This leads to my next point, athletes that play sports have other requirements that are unique to their own sport. Whether it is using single leg exercises for strength, medicine ball work for power, slide boards for lateral conditioning or anti-rotations exercises for core development, each training protocol should be geared toward meeting the demands of that individual athletes sport.
I love using Powerlifting and weightlifting exercises in my athletes programs, but they must be appropriate for the athlete’s physical abilities and appropriate for the demand of their sport.
Nutrition is an aspect of training that is overlooked by so many athletes. They think if they train hard results will speak for themselves. The results speak for themselves when you train hard and eat smart! Below you will find great sources of nutrients, meal and snack ideas and what to eat before and after games or events. This is by no means a one size fits all, but it is a great starting point.
Sources of Nutrients
Grass fed beef, organic chicken breast, omega three enriched cage free eggs, organic pork tenderloin, wild caught pacific salmon, organic turkey breast, wild caught tuna, plain Greek yogurt, dairy milk, organic lean ground turkey, organic buffalo, jerky, whey protein powder
Omega three enriched cage free eggs, wild caught salmon, avocadoes, wild caught tuna,
olive oil, nuts & seeds, olives, coconuts, almond butter, coconut oil
Fruits & Vegetables
Blueberries, bananas, strawberries, oranges, apples, pineapples, raspberries, blackberries, peaches, mango, kiwi, honeydew, pears, cantaloupe, grapes, plums, broccoli, asparagus, tomatoes, sweet potatoes, peppers, onions, yams, eggplant, spinach, carrots, pumpkins, butternut squash, zucchini, white potatoes, cauliflower, celery
Oats & Grains
Oatmeal, brown rice
Source of Fluids
Water, green tea, black coffee
Daily Example of Good Nutrition
Breakfast: 2 organic omega three enriched cage free eggs
1 cup of spinach, ¼ cup of mushrooms and ½ red pepper
½ cup of steel cut oatmeal w 2 tsp of organic honey
½ cup of blueberries and ½ cup of strawberries
1 cup of green tea
Snack: 2 scoops of whey protein powder
1 tbsp of almond butter
1 cup of water
1 cup of ice
Lunch: 6 oz organic chicken breast
½ cup of broccoli
1 cup of sweet potatoes cooked w/ 1 tbsp of olive oil & cinnamon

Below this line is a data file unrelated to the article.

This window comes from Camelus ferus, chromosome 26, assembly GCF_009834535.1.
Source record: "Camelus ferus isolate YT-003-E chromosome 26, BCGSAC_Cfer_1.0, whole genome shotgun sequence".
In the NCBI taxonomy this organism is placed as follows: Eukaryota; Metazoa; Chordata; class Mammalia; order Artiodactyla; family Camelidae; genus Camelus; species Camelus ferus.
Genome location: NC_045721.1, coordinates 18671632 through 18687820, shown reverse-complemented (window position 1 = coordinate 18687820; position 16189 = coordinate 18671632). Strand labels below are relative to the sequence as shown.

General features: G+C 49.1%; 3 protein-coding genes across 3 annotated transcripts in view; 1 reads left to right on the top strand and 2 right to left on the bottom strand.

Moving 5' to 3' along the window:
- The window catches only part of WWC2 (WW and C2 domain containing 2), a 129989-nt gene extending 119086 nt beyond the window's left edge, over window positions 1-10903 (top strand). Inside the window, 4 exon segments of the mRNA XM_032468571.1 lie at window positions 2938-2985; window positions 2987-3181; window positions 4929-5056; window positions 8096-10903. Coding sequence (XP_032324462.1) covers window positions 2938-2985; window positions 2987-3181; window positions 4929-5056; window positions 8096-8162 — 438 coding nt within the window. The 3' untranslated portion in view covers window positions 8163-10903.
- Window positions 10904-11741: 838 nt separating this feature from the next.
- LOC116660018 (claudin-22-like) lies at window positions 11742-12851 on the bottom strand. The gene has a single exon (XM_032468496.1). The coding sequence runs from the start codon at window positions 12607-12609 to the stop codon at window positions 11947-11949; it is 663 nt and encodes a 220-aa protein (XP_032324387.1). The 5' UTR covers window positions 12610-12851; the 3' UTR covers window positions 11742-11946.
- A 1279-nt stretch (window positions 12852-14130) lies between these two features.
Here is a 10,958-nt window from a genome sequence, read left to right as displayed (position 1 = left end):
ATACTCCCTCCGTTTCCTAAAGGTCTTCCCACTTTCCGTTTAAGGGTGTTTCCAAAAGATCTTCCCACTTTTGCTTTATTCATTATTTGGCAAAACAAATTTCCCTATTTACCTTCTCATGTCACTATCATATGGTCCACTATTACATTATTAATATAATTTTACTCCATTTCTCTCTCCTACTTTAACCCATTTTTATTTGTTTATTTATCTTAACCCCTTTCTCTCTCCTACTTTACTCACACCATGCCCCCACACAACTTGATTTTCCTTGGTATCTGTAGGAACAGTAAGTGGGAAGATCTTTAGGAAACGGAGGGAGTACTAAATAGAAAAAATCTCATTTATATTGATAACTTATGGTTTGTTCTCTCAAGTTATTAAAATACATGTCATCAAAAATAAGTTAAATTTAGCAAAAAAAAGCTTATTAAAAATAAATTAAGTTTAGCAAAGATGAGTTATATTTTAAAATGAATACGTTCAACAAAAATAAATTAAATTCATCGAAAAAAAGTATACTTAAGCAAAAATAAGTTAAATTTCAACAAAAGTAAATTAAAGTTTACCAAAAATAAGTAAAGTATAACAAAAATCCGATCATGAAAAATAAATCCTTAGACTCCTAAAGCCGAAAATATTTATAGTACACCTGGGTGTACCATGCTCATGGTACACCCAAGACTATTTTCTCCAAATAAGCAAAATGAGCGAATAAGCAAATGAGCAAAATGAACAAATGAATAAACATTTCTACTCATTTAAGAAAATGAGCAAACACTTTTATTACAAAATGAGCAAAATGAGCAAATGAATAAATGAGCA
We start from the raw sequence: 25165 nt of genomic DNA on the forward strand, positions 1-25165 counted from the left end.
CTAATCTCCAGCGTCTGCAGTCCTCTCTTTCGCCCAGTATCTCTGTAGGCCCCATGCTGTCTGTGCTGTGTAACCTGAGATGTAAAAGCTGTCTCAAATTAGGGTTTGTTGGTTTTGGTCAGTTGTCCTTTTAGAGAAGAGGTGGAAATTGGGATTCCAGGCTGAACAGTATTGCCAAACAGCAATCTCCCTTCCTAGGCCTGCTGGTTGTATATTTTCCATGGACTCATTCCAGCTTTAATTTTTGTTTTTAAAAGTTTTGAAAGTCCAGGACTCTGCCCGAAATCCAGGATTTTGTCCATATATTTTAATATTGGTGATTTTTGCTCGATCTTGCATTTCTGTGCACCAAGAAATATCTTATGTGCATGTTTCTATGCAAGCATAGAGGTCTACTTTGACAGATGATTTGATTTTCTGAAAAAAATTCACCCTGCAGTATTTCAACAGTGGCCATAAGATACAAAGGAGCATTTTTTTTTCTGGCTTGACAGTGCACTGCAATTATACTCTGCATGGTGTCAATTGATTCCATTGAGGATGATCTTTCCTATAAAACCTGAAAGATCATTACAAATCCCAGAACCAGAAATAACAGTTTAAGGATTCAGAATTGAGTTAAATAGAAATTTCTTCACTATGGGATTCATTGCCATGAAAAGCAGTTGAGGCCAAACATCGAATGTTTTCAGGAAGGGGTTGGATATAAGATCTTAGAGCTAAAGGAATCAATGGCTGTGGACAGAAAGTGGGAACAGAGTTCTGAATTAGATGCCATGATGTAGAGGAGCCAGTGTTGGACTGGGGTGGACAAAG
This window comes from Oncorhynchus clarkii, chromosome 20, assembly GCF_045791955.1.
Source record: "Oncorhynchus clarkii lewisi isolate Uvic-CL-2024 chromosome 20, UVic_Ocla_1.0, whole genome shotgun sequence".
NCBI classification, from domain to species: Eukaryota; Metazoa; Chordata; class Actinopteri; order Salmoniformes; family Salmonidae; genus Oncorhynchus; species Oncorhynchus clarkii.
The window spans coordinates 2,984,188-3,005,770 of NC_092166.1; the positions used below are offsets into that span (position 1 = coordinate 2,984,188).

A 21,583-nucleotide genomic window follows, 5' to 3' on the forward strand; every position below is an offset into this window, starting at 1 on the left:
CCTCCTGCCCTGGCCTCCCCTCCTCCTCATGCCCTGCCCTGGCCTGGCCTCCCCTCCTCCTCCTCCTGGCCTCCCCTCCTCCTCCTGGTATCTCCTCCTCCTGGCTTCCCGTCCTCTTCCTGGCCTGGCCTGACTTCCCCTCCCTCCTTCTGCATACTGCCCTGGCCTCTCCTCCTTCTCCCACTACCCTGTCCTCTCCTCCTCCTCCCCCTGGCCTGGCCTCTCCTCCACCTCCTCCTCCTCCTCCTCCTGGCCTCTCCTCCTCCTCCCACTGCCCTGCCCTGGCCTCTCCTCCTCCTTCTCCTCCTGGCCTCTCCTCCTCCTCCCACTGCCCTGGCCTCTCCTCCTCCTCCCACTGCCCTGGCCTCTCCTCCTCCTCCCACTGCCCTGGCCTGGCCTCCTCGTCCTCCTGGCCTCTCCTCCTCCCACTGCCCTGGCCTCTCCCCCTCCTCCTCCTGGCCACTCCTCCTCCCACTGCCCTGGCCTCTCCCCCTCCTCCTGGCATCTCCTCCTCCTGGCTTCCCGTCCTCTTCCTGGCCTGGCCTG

Snack: 1 cup of plain Greek yogurt
¼ cup of walnuts
½ cup of blackberries
Dinner: 6 oz wild caught pacific salmon grilled with lemon & dill
mixed greens with carrots, cucumbers, tomatoes and avocadoes
1tbsp of olive oil & 1 tbsp of balsamic vinegar
** Drink water throughout the day**
Event Meal/Snack Planning
Protein- hard boiled eggs, jerky, whey protein shake, Greek yogurt
Fat- hard boiled eggs, almonds, walnuts, cashews, almond butter, coconut water, pumpkin seeds
Carbohydrates- bananas, peaches, celery, apples, strawberries, oranges
** Every athlete is different as it relates to pre/post event meals & snacks**
Here at SportPerformanceU we believe that each athlete is an individual and should be treated as such. Every athlete has different strengths and weaknesses, training experience, time commitments, training goals, etc. Therefore when an athlete comes to SportPerformanceU they have an individualized training program that is specific to their goals and needs.
Let’s say I have two new athletes come to me next week that are both sixteen years old. Athlete #1 plays football, has an average score on his biomechanical movement analysis, has an above average score on his physical output analysis (measurement of strength, power and speed) and has three years of training experience. Athlete #2 plays baseball, has a below average score on his biomechanical movement analysis, has an average score on his physical output analysis and has no training experience. Will these two athletes get the most out of a general workout class? I think you probably already figured it out, putting these two athletes in one generalized workout class would prevent them from improving upon their own abilities in both instances. Athlete #1 is likely too advanced for the workout and athlete #2 is not ready to be in the workout. Not only that, but are they going to be focusing on the sport specific attributes that are needed for each sport. Don’t get me wrong the term sport specific gets thrown around way too much, but it does get more appropriate when you begin to gain more training experience and three years is definitely enough time to be integrating sport specific training parameters.
Training must be specific to each and every athlete; there should not be acceptations to this rule if being your best is priority #1! Although the athletes that were used in the example will not be on the same training program that does not mean they cannot train together. We believe that camaraderie amongst athletes leads to a greater amount of encouragement and better results. There should be teammates and friends on the training floor together. It creates an atmosphere that is contagious to hard work and success!